All are worthy, of course. All are great players.
But I would have voted differently.
Let's start with the players who were accurately selected by the voters: LeBron James and Paul George in the East and Kevin Durant and Stephen Curry in the West.
They are this year's Fab Four.
The Beatles in sneakers.
Beyond James and George, the fans voted Carmelo Anthony, Dwyane Wade and Kyrie Irving into the Eastern Conference's starting lineup.
Despite Wade's outstanding play for the two-time defending champion Heat, Anthony's brilliant 62-point performance Friday night at Madison Square Garden and Irving's emergence as one of the game's most dynamic young stars, I had it differently.
I would have voted for Indiana's Roy Hibbert instead of Anthony and point guards John Wall and Kyle Lowry instead of Wade and Irving.
Hibbert is being penalized for the goofy new voting system that eliminates center as a single position and, instead, lumps everybody together as "frontcourt" players.
This is silly.
Do baseball fans vote for "infielders" instead of position players? Does the NFL pick "secondary" players instead of cornerbacks and safeties?
It was a bad idea one incoming commissioner Adam Silver needs to correct next year which also played a role in the Western Conference voting.
Whether you like the way he has operated the last couple of years or not, Houston center Dwight Howard is having an All-Star season with the Rockets. He deserves to start for the Western Conference instead of Griffin or Love.
Rockets general manager Daryl Morey thinks so, too.
On Twitter, he said, "NBA all-star voting process set up well for Iowa high school girls basketball. Offense only & only guards and forwards."
Later, Morey added, "It's a house election right now w/centers gerrymandered out."
Nobody should argue with Morey, although my biggest problem with the voting in the West involves Bryant and Portland's LaMarcus Aldridge.
Kobe, of course, has been injured for all but six games this season.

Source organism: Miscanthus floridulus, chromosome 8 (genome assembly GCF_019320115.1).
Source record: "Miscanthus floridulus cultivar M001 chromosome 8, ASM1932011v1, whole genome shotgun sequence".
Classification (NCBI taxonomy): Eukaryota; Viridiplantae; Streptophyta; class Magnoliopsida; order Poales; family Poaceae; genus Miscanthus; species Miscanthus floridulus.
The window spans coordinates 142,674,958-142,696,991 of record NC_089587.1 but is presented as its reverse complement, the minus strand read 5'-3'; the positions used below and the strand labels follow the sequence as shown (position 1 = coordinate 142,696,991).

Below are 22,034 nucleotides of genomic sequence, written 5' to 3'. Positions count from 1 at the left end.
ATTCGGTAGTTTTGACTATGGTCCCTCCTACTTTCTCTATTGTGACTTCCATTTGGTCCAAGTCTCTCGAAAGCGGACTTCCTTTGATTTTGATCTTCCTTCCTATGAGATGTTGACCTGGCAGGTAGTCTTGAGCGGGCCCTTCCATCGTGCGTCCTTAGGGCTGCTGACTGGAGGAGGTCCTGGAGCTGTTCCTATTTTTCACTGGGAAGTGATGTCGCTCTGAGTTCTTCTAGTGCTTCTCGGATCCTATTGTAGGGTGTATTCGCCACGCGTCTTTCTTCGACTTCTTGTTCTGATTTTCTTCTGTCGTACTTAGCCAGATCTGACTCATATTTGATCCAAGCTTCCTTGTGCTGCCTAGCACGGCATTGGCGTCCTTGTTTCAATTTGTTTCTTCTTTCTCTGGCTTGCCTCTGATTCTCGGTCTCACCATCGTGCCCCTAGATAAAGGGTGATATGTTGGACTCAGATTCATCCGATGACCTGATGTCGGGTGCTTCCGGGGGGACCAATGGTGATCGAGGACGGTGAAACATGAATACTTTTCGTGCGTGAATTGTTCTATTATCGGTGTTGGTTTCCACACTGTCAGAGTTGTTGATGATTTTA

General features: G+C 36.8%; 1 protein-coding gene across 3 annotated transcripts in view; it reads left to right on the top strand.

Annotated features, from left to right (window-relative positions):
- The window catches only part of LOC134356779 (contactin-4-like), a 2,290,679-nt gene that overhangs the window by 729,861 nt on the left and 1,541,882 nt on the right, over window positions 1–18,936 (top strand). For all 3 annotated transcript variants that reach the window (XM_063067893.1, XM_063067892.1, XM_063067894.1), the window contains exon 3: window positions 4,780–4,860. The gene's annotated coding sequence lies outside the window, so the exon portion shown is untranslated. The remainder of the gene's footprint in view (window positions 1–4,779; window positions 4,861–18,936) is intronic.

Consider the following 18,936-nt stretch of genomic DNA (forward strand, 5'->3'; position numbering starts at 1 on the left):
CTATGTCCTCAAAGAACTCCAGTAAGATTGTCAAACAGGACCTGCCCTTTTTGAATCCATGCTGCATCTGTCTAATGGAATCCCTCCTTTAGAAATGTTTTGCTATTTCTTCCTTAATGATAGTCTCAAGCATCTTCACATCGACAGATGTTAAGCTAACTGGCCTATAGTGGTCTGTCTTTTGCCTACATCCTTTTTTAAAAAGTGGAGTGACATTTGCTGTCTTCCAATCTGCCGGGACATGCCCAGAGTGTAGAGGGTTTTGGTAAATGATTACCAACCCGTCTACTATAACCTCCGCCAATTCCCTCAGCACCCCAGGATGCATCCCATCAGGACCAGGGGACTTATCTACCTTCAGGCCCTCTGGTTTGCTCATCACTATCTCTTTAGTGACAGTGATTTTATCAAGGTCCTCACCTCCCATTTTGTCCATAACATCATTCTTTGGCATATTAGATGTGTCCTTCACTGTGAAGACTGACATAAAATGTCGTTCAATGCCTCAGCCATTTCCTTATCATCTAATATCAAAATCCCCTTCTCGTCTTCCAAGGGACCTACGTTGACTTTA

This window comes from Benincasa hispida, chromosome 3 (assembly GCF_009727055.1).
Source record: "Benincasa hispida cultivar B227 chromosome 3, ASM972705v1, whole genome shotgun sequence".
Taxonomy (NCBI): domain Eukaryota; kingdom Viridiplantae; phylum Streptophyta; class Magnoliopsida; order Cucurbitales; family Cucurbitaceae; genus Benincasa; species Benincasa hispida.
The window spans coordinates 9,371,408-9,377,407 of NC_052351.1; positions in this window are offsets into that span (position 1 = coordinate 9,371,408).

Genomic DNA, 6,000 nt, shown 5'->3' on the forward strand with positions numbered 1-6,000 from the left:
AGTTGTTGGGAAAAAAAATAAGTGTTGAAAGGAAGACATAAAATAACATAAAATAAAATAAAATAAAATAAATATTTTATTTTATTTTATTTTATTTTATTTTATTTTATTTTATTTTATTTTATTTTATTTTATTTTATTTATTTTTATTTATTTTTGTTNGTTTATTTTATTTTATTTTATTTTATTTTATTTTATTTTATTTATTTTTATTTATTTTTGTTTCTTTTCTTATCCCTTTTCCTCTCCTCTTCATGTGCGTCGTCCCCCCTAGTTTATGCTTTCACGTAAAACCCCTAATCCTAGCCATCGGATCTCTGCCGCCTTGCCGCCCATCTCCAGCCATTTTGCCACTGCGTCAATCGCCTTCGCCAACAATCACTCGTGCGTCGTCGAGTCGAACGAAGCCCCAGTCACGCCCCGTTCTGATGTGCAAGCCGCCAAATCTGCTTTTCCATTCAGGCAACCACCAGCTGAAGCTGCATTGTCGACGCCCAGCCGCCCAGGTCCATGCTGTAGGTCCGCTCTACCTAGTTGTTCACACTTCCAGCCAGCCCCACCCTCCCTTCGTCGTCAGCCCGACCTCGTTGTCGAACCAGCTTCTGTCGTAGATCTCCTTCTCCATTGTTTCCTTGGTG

As a revered veteran and one of the game's all-time great players, he received nearly 890,000 votes for what he's done in the past. But that's a disservice to guards like James Harden, Tony Parker, Damian Lillard and even the currently-injured Chris Paul.
Among "frontcourt" players in the West, Aldridge was super-snubbed.
He averages 24.7 points and 11.6 points for Portland, which is 32-11 after being picked to miss the playoffs by almost everyone in the preseason.
While voting Love and Griffin as starters isn't nearly as egregious as picking role-player Laker A.C. Green over Karl Malone in 1990, it was a defeat for deserving, small-market player who should finish among the top-five in this year's MVP voting. Three-point play
Durant doing it all for Thunder
Oklahoma City's Kevin Durant is making sure his MVP race with LeBron James ends in a photo finish by doing everything for the Thunder, from scoring to rebounding to defense. "That's what makes him a special player," coach Scott Brooks said. "He does it all. He wants to be a complete player. He wants to be a two-way player. He wants to be a multi-dimensional offensive player. He doesn't want to just score points."
Spurs' Parker has a big fan in Layden
Who is the best player in NBA history at getting to the basket, getting a shot off in traffic and finishing? Former Jazz coach, general manager and team president Frank Layden's nominee is San Antonio point guard Tony Parker. "I don't know if it's the spin be can put on the ball or what," Layden said. "But he's the best I've ever seen. … He's just unbelievable." Parker averages 18.2 points and 6.3 assists. He should be an All-Star.
Love has love for Jazz fans
Speaking of the All-Star Game, Minnesota's Kevin Love will be a starter for the first time in his career. In back-to-back wins over the Jazz last week, Love finished with 37 points, 26 rebounds and 13 assists. Before the Timberwolves' 112-97 victory in Utah, Love had kind words for the fans at EnergySolutions Arena: "They're great. They're right on top of you. The fan base is good. They're always talking trash. … It's a very tough play to play because of that."